China's Xi in Hong Kong for anniversary as protests planned HONG KONG (AP) - Chinese President Xi Jinping landed in Hong Kong Thursday to mark the upcoming 20th anniversary of Beijing re-establishing sovereignty over the former British colony, accompanied by a formidable layer of security as authorities braced for protests. Xi's Air China plane touched down at midday for the three-day visit. The trip culminates Saturday with Xi overseeing an inauguration ceremony for the Asian financial hub's new leader, Carrie Lam. Pro-democracy activists staged protests ahead of his visit and more were expected, including an annual march through the streets on Saturday that has drawn big crowds in the past. Hong Kong authorities were taking no chances with disruptions and deployed heavy security across the city.
Supreme Court bars chief prosecutor from leaving Venezuela CARACAS, Venezuela (AP) - Venezuela's Supreme Court barred the nation's chief prosecutor from leaving the country and ordered her bank accounts frozen hours after she delivered a scathing critique accusing President Nicolas Maduro of "state terrorism." The government-stacked court announced Wednesday evening that it was proceeding with a complaint filed by a socialist party lawmaker accusing Luisa Ortega Diaz of acting as a de facto opposition leader in violation of her constitutional duties. The development came as authorities pressed a nationwide manhunt for a police investigator accused of stealing a police helicopter and sending grenades and gunfire at the Supreme Court and Interior Ministry on Tuesday night.
US quietly publishes once-expunged papers on 1953 Iran coup DUBAI, United Arab Emirates (AP) - Once expunged from its official history, documents outlining the U.S.-backed 1953 coup in Iran have been quietly published by the State Department, offering a new glimpse at an operation that ultimately pushed the country toward its Islamic Revolution and hostility with the West. The CIA's role in the coup, which toppled Prime Minister Mohammed Mosaddegh and cemented the control of the shah, was already well-known by the time the State Department offered its first compendium on the era in 1989. But any trace of American involvement in the putsch had been wiped from the report, causing historians to call it a fraud.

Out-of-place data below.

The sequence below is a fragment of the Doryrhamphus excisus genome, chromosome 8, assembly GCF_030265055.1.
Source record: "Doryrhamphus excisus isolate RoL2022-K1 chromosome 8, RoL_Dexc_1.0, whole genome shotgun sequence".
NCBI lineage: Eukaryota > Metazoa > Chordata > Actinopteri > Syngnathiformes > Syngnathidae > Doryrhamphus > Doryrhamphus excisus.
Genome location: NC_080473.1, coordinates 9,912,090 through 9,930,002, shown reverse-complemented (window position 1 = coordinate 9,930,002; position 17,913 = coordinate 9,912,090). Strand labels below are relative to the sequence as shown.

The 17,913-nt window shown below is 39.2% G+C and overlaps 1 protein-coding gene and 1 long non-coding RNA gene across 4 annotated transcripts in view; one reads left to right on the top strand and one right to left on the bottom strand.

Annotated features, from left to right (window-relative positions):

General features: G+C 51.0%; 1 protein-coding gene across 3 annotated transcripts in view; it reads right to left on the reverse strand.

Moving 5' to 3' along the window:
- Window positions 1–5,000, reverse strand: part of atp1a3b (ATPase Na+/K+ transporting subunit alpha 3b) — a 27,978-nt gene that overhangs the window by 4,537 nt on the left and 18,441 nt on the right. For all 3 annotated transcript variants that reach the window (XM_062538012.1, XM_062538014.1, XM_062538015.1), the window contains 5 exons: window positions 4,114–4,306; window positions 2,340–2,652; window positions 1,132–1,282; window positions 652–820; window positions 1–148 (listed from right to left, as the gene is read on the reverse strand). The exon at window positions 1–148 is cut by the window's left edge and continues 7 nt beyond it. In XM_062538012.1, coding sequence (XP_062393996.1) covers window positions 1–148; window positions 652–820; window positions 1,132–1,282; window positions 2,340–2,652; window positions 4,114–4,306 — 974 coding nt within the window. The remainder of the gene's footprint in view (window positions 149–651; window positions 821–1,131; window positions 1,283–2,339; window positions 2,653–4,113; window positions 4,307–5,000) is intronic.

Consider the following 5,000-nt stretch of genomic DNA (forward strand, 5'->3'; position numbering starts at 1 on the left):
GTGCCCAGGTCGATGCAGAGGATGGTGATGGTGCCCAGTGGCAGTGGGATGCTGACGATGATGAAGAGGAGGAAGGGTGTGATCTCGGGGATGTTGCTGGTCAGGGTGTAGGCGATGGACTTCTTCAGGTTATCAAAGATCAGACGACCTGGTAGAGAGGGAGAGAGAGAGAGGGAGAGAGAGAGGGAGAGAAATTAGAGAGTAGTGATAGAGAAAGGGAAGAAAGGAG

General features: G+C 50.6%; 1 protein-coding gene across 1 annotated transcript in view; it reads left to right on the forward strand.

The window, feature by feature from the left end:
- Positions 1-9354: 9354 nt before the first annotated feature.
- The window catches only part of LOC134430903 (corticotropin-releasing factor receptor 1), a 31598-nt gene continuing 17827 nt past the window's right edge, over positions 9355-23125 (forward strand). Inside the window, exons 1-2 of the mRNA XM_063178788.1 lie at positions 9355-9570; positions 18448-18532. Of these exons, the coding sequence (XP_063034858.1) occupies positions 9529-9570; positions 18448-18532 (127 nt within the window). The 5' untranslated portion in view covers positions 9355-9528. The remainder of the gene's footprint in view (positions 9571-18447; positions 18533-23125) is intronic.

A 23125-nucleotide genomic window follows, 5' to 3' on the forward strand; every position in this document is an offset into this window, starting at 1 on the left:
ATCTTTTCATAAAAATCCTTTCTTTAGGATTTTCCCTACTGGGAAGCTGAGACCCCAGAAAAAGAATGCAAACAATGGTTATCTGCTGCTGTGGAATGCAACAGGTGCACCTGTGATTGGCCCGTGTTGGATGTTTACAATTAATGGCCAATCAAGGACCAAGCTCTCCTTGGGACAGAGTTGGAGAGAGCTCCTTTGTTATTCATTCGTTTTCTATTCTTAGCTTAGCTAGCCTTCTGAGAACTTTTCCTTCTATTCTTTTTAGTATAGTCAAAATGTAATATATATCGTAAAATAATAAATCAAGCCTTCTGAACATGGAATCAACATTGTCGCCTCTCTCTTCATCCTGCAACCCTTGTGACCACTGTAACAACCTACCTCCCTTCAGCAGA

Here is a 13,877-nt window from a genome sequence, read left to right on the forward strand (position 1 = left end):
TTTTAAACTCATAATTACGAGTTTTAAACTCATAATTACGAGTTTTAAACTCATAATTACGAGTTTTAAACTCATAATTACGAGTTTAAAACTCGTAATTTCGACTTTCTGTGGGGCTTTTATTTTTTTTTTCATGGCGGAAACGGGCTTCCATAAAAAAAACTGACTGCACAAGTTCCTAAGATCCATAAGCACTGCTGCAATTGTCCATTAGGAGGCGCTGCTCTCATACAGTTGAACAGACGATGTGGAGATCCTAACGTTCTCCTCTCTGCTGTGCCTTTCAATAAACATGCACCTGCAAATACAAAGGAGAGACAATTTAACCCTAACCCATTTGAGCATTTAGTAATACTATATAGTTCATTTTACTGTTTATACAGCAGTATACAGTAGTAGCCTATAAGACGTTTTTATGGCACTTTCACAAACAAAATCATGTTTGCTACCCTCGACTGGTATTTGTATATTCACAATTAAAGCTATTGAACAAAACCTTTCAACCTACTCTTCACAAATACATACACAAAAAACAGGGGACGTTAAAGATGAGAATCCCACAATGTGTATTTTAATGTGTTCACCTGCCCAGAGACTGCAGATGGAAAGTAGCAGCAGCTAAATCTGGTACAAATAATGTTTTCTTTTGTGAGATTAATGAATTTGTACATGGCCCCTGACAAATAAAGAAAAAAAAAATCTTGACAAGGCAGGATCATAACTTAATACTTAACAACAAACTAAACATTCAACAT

US demands more security on international flights to US WASHINGTON (AP) - The Homeland Security Department is demanding that airlines around the world step up security measures for international flights bound for the United States or face the possibility of a total electronics ban for planes. Compliance with the new rules could lead to the lifting of a ban on laptops and other large electronics already in place for airlines flying to the United States from 10 airports in the Middle East and Africa. It could also stave off a much-discussed expansion of the ban to flights from Europe. Homeland Security Secretary John Kelly announced the rollout of the new rules Wednesday.
Report: More than half of hate crimes in US go unreported WASHINGTON (AP) - The majority of hate crimes experienced by U.S. residents over a 12-year period were not reported to police, according to a new federal report released Thursday that stoked advocates' concerns about ongoing tensions between law enforcement and black and Latino communities. More than half of the 250,000 hate crimes that took place each year between 2004 and 2015 went unreported to law enforcement for a variety of reasons, according to a special report on hate crimes from the Bureau of Justice Statistics. Hate crimes were most often not reported because they were handled some other way, the report said.